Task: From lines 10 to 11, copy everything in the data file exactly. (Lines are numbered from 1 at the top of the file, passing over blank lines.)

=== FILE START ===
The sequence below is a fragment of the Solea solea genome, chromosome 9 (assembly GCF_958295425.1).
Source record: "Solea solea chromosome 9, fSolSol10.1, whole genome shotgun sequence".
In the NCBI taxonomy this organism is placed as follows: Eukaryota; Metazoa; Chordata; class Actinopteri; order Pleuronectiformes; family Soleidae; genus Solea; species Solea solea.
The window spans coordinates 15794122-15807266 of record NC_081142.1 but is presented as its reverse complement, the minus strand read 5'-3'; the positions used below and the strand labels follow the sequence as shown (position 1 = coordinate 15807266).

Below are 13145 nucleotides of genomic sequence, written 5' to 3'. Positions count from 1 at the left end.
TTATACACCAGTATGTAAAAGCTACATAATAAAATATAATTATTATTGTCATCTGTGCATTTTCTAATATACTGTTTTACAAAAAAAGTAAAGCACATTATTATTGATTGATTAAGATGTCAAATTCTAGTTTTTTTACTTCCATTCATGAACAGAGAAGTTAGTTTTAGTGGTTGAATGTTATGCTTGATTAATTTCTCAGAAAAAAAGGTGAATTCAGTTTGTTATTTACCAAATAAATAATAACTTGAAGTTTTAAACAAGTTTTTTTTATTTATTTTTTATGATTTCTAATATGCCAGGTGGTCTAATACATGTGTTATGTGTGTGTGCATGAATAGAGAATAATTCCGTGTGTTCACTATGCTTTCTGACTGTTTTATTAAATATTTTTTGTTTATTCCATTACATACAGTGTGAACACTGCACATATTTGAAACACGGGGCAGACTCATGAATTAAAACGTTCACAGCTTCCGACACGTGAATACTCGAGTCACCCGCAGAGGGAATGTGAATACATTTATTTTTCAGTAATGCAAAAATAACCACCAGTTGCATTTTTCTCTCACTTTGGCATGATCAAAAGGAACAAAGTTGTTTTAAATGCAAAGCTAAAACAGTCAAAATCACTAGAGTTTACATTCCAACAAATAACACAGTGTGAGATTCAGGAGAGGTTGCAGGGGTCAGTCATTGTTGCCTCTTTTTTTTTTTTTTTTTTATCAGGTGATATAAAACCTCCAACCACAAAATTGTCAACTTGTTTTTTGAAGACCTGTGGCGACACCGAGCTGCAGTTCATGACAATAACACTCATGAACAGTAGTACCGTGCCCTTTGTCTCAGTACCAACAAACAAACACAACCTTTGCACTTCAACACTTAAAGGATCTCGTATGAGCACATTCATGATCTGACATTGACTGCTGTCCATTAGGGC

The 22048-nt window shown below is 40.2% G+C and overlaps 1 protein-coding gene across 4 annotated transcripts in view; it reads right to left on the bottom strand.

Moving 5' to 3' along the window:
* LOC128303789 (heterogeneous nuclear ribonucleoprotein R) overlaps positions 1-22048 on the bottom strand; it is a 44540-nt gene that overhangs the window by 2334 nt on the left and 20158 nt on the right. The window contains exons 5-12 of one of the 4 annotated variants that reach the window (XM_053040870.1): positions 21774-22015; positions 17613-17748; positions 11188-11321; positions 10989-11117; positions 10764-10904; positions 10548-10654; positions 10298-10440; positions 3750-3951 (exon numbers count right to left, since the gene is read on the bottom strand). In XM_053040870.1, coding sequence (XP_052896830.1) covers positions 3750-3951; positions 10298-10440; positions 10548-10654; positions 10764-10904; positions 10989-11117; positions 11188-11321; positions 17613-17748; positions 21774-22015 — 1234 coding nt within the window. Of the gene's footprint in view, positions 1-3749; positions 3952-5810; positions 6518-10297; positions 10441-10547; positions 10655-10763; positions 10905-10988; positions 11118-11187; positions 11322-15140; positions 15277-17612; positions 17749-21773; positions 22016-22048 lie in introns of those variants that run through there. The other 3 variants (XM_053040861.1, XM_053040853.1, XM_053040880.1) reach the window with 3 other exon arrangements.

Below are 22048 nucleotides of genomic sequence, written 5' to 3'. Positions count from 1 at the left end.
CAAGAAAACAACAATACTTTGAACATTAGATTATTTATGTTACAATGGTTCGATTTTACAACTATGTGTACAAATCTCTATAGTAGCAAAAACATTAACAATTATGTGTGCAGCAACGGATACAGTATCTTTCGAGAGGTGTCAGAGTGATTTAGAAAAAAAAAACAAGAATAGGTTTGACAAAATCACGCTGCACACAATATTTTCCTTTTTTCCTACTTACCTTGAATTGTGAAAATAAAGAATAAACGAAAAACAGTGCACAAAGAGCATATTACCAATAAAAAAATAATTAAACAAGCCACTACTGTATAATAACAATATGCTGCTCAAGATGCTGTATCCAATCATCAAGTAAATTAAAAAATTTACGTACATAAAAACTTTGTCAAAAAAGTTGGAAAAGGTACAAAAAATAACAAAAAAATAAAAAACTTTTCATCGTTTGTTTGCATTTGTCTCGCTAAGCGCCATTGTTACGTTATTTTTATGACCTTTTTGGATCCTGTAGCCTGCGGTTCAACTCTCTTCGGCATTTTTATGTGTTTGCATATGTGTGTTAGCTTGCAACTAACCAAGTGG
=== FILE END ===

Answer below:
Below are 22048 nucleotides of genomic sequence, written 5' to 3'. Positions count from 1 at the left end.
CAAGAAAACAACAATACTTTGAACATTAGATTATTTATGTTACAATGGTTCGATTTTACAACTATGTGTACAAATCTCTATAGTAGCAAAAACATTAACAATTATGTGTGCAGCAACGGATACAGTATCTTTCGAGAGGTGTCAGAGTGATTTAGAAAAAAAAAACAAGAATAGGTTTGACAAAATCACGCTGCACACAATATTTTCCTTTTTTCCTACTTACCTTGAATTGTGAAAATAAAGAATAAACGAAAAACAGTGCACAAAGAGCATATTACCAATAAAAAAATAATTAAACAAGCCACTACTGTATAATAACAATATGCTGCTCAAGATGCTGTATCCAATCATCAAGTAAATTAAAAAATTTACGTACATAAAAACTTTGTCAAAAAAGTTGGAAAAGGTACAAAAAATAACAAAAAAATAAAAAACTTTTCATCGTTTGTTTGCATTTGTCTCGCTAAGCGCCATTGTTACGTTATTTTTATGACCTTTTTGGATCCTGTAGCCTGCGGTTCAACTCTCTTCGGCATTTTTATGTGTTTGCATATGTGTGTTAGCTTGCAACTAACCAAGTGG